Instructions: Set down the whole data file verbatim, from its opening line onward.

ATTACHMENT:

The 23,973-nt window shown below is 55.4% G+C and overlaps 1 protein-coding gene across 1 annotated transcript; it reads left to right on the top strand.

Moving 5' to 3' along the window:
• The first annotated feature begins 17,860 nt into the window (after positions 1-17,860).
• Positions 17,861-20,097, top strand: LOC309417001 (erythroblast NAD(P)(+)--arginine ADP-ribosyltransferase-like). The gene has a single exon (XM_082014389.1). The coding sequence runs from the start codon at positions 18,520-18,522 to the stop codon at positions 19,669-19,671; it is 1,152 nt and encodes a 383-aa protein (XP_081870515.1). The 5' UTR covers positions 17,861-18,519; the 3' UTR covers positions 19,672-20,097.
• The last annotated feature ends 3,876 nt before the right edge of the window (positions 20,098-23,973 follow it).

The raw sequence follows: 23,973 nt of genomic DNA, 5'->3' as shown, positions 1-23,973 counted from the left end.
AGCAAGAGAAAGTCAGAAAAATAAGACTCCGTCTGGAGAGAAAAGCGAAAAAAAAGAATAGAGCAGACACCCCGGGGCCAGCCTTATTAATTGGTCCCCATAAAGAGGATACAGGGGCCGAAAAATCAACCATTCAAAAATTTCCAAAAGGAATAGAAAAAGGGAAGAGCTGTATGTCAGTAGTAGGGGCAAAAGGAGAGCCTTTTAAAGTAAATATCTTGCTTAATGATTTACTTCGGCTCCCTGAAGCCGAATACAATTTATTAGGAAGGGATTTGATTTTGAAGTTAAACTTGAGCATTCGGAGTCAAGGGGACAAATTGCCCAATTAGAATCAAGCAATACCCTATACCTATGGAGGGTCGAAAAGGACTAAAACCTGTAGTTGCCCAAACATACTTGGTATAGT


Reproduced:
The 23,973-nt window shown below is 55.4% G+C and overlaps 1 protein-coding gene across 1 annotated transcript; it reads left to right on the top strand.

Moving 5' to 3' along the window:
• The first annotated feature begins 17,860 nt into the window (after positions 1-17,860).
• Positions 17,861-20,097, top strand: LOC309417001 (erythroblast NAD(P)(+)--arginine ADP-ribosyltransferase-like). The gene has a single exon (XM_082014389.1). The coding sequence runs from the start codon at positions 18,520-18,522 to the stop codon at positions 19,669-19,671; it is 1,152 nt and encodes a 383-aa protein (XP_081870515.1). The 5' UTR covers positions 17,861-18,519; the 3' UTR covers positions 19,672-20,097.
• The last annotated feature ends 3,876 nt before the right edge of the window (positions 20,098-23,973 follow it).

The raw sequence follows: 23,973 nt of genomic DNA, 5'->3' as shown, positions 1-23,973 counted from the left end.
AGCAAGAGAAAGTCAGAAAAATAAGACTCCGTCTGGAGAGAAAAGCGAAAAAAAAGAATAGAGCAGACACCCCGGGGCCAGCCTTATTAATTGGTCCCCATAAAGAGGATACAGGGGCCGAAAAATCAACCATTCAAAAATTTCCAAAAGGAATAGAAAAAGGGAAGAGCTGTATGTCAGTAGTAGGGGCAAAAGGAGAGCCTTTTAAAGTAAATATCTTGCTTAATGATTTACTTCGGCTCCCTGAAGCCGAATACAATTTATTAGGAAGGGATTTGATTTTGAAGTTAAACTTGAGCATTCGGAGTCAAGGGGACAAATTGCCCAATTAGAATCAAGCAATACCCTATACCTATGGAGGGTCGAAAAGGACTAAAACCTGTAGTTGCCCAAACATACTTGGTATAGT